Bundesverband der deutschen Bioethanolwirtschaft e.V.

Position of the German Biofuels Value-Added Chain on the EU-Commission's Proposed Recast of the Renewable Energies Directive (RED II)

represented by:

Bundesverband der Deutschen Bioethanolwirtschaft e.V./German Bioethanol Industry Association (BDBe)

Deutscher Bauernverband e.V./German Farmers' Association (DBV)

Union zur Förderung von Oel- und Proteinpflanzen e.V./Union for the Promotion of Oil and Protein Plants (UFOP)

Verband der Deutschen Biokraftstoffindustrie e.V./Association of the German Biofuels Industry (VDB)

Verband der ölsaatenverarbeitenden Industrie in Deutschland e.V./Association of the Oilseed Crushing and Oil Refining Industry in Germany (OVID)


The Guiding Principle: Promoting Sustainable Biofuels from Agricultural Sources

Biofuels account for c. 5% of energy consumption in the German transport sector nowadays (2015: 31.6 billion KWh). This results in annual savings of approximately 6.7 million (metric) tons of CO2 emissions. Biofuels are now one of the most important sources of renewable energy in the transport sector; the contribution made by renewable electricity corresponds to roughly one-ninth of total biofuel consumption (3.7 billion KWh p.a.). Biofuel consumption in 2015 included 2.1 million tons of biodiesel, 1.2 million tons of bioethanol, 50 million cubic metres of biomethane as well as approximately 2,000 tons of vegetable oil.


The German agricultural and biofuel sector is committed to sustainability and seeks to ensure constant improvements in the greenhouse gas balance of biofuels. Average greenhouse gas emissions from biofuels in 2015 were over 70% lower than emissions from diesel or petrol. Utilisation cascades and exploitation of co-products enable an optimum combination of food production, supply of biofuel feedstocks and materials utilisation. Prime examples include the rapeseed-biodiesel-rapeseed meal or sugarbeet/grain-ethanol-DDGS production pathways. Co-products from processing of cultivated biomass for biofuels play a significant role in domestic supply of protein feed, making a sizeable contribution to value creation in rural regions. Increased use of residues and by-products may complement such biofuels but cannot serve as a substitute for them.


The EU-Commission Proposal (RED II)

The draft Directive of 30.11.2016 envisages switching to what are known as advanced renewable fuels in the transport sector by means of a minimum quota. Biofuels from agricultural biomass (referred to as conventional biofuels) may not be counted towards this quota. Instead these conventional biofuels are only taken into account in the context of calculations relating to the overarching EU goal for renewable energies, up to a ceiling of 3.8% of total energy use in the transport sector. The Commission's plans do not envisage continued pursuit of the implementation strategy adopted in Germany, which entails a non-technology-specific obligation to reduce GHG emissions in the mobility sector (pursuant to the Fuel Quality Directive).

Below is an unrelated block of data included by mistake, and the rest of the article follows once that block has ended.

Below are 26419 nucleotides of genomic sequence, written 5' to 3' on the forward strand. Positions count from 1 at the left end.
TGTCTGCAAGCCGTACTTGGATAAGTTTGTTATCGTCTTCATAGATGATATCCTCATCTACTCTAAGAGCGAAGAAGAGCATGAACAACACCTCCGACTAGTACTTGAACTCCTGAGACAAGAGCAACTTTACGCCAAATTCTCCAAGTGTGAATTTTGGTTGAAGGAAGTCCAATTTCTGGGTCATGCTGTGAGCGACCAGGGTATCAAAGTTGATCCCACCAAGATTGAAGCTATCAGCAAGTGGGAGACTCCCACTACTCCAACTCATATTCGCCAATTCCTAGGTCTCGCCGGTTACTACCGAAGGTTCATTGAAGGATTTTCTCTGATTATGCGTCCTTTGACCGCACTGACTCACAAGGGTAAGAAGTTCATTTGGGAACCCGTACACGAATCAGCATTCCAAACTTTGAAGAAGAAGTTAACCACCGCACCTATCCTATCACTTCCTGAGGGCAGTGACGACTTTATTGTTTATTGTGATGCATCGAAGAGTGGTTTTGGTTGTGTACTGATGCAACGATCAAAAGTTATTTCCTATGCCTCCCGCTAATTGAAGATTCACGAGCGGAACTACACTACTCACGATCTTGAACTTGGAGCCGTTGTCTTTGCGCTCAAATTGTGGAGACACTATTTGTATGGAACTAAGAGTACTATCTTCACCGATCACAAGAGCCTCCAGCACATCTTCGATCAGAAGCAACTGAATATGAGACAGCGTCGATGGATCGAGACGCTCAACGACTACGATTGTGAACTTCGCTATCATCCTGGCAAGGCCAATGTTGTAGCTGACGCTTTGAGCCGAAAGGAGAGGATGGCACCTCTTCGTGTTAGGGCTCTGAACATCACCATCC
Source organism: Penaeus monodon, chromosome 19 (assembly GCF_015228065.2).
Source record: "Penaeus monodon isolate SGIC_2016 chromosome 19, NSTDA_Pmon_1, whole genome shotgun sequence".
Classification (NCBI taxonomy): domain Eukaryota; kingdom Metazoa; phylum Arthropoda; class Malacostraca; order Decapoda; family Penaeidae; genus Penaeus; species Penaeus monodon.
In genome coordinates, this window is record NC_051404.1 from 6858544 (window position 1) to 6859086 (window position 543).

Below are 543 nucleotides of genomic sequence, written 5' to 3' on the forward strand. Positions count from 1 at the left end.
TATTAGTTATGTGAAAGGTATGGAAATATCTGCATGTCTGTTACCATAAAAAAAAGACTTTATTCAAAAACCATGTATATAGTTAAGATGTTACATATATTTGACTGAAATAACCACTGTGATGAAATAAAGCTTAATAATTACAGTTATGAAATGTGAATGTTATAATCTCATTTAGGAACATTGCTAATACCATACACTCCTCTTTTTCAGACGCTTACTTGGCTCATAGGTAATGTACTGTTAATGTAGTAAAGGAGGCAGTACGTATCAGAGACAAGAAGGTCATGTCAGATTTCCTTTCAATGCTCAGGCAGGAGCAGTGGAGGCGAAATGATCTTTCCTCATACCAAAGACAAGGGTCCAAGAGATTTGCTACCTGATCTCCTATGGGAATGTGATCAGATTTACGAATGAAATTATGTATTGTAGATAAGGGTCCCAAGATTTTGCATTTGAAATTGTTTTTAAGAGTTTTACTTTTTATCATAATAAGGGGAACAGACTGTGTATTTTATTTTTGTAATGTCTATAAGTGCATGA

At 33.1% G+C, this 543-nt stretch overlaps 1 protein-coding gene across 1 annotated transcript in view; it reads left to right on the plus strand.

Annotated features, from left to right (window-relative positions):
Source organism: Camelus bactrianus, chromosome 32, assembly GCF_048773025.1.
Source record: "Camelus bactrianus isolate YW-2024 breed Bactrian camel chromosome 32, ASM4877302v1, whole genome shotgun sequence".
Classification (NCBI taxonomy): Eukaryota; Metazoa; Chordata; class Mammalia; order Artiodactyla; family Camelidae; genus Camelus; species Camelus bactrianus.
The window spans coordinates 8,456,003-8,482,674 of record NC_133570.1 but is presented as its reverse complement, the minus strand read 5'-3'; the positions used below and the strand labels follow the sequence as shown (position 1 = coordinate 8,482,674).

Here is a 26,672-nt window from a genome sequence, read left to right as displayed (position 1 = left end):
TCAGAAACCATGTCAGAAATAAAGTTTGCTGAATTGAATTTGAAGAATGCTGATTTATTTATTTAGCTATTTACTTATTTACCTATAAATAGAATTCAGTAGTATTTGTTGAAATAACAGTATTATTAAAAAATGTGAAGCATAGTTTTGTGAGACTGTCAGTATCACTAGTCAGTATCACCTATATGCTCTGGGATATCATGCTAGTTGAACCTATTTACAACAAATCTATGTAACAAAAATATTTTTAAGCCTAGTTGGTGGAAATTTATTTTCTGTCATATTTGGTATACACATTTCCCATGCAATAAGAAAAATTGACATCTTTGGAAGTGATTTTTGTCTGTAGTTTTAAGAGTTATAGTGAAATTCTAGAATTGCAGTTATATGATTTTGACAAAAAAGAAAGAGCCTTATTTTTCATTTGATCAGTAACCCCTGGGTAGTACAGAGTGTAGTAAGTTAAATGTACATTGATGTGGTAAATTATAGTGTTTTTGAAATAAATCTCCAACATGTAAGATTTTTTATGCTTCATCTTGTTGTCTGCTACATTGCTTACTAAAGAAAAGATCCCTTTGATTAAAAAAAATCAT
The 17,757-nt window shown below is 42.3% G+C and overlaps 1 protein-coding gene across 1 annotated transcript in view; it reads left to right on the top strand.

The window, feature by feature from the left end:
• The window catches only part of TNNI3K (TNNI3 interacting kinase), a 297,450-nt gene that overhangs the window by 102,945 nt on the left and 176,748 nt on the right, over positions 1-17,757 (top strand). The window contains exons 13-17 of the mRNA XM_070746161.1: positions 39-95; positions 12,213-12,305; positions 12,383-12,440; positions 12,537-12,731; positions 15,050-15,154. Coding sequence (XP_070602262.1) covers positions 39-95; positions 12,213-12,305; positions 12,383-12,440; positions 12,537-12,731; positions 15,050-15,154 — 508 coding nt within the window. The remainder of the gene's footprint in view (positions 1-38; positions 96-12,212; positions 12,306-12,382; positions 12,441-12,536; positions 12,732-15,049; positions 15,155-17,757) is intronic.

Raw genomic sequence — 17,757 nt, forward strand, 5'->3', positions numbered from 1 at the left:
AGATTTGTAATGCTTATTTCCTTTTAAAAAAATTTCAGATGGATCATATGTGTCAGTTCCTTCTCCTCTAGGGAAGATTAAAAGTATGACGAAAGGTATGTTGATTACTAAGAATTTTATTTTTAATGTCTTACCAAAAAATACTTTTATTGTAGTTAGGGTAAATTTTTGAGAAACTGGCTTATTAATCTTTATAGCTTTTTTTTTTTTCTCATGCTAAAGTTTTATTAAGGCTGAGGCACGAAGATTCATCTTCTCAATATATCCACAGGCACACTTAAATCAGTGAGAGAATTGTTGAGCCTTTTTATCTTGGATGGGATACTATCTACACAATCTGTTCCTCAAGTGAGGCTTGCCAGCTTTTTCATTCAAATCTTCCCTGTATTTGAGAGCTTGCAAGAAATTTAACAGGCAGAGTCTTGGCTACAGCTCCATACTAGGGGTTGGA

Appraisal of the EU-Commission Proposal

  • The aforementioned associations support more extensive support for advanced biofuels but are strictly opposed to any phasing-out of funding for biofuels from agricultural biomass. The EU-Commission proposal would lead to fossil fuels acquiring greater market share, as neither advanced fuels nor electromobility will be able to make up the supply shortfall by 2030. The EU-Commission proposal jeopardises attainment of the EU's climate change mitigation objectives.
  • In the light of efforts to attain the 2020 objectives, it was decided in 2015 after laborious consultations that the contribution to be made by biofuels from agricultural biomass would be limited to 7%. It would be erroneous to abandon this provision, particularly if a comparable amount of a substitute is not available. The EU-Commission proposal does not foster moves to increase the share of renewable energies and to ensure decarbonisation by 2030.
  • It would make sense for advanced biofuels (RED II, Annex IX, Parts A and B as well as other options) to be developed as a supplement to biofuels from agricultural biomass after 2020 too, rather than replacing these conventional biofuels.
  • Biofuels from agricultural biomass will remain the most cost-effective alternative to fossil fuels until at least 2030.


Joint Demands

The following amendments to the proposed draft Directive (RED II) are urgently needed:

  1. Maintaining a quota objective for all renewable energies up to 2030, including all biofuels.
  2. The stipulated goal of a 10% share of renewable energies in the transport sector by 2020 must be maintained. With only a target value of 6.8 % advanced biofuels, the EU will not be able to attain its climate protection goals in the transport sector by 2030; sustainable biofuels from agricultural biomass remain essential.
  3. The maximum amount of 7% biofuels from agricultural biomass stipulated in the 2015 compromise should be maintained unaltered until 2030. In this context preference should be given to biofuels that produce proteins and other high-quality feedstuffs as co-products. Particular precautionary measures should be introduced for biomass imports from third countries with demonstrable sustainability problems, in particular relating to illegal land-use changes.
  4. The obligation to reduce greenhouse gases in the transport sector, which has been in force in Germany since 2015, has proven to be an effective tool in enhancing climate protection efficiency. This obligation should be maintained and developed in the post-2020 period too, and linked to RED II.